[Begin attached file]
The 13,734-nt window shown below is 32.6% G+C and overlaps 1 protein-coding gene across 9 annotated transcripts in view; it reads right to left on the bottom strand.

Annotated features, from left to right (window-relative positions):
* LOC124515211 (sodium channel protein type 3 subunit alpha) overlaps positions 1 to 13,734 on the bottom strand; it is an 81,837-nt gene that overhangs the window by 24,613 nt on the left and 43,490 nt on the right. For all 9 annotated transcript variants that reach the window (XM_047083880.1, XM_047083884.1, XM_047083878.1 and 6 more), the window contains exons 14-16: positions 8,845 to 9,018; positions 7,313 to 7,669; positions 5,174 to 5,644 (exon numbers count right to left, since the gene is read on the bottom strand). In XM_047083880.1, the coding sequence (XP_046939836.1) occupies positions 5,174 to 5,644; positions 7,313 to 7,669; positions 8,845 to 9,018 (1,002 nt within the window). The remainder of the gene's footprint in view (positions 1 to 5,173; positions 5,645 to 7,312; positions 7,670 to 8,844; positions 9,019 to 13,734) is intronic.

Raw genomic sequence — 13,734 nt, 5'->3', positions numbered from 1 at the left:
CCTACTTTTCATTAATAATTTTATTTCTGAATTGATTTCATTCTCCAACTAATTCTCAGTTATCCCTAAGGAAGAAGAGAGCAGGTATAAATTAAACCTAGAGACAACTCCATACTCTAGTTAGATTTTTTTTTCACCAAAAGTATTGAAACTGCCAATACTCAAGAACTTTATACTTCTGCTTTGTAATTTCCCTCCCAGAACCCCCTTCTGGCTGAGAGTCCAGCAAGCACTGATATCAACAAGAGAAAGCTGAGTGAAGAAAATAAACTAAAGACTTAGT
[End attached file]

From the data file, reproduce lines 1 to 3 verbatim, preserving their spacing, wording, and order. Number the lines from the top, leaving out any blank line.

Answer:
The 13,734-nt window shown below is 32.6% G+C and overlaps 1 protein-coding gene across 9 annotated transcripts in view; it reads right to left on the bottom strand.

Annotated features, from left to right (window-relative positions):
* LOC124515211 (sodium channel protein type 3 subunit alpha) overlaps positions 1 to 13,734 on the bottom strand; it is an 81,837-nt gene that overhangs the window by 24,613 nt on the left and 43,490 nt on the right. For all 9 annotated transcript variants that reach the window (XM_047083880.1, XM_047083884.1, XM_047083878.1 and 6 more), the window contains exons 14-16: positions 8,845 to 9,018; positions 7,313 to 7,669; positions 5,174 to 5,644 (exon numbers count right to left, since the gene is read on the bottom strand). In XM_047083880.1, the coding sequence (XP_046939836.1) occupies positions 5,174 to 5,644; positions 7,313 to 7,669; positions 8,845 to 9,018 (1,002 nt within the window). The remainder of the gene's footprint in view (positions 1 to 5,173; positions 5,645 to 7,312; positions 7,670 to 8,844; positions 9,019 to 13,734) is intronic.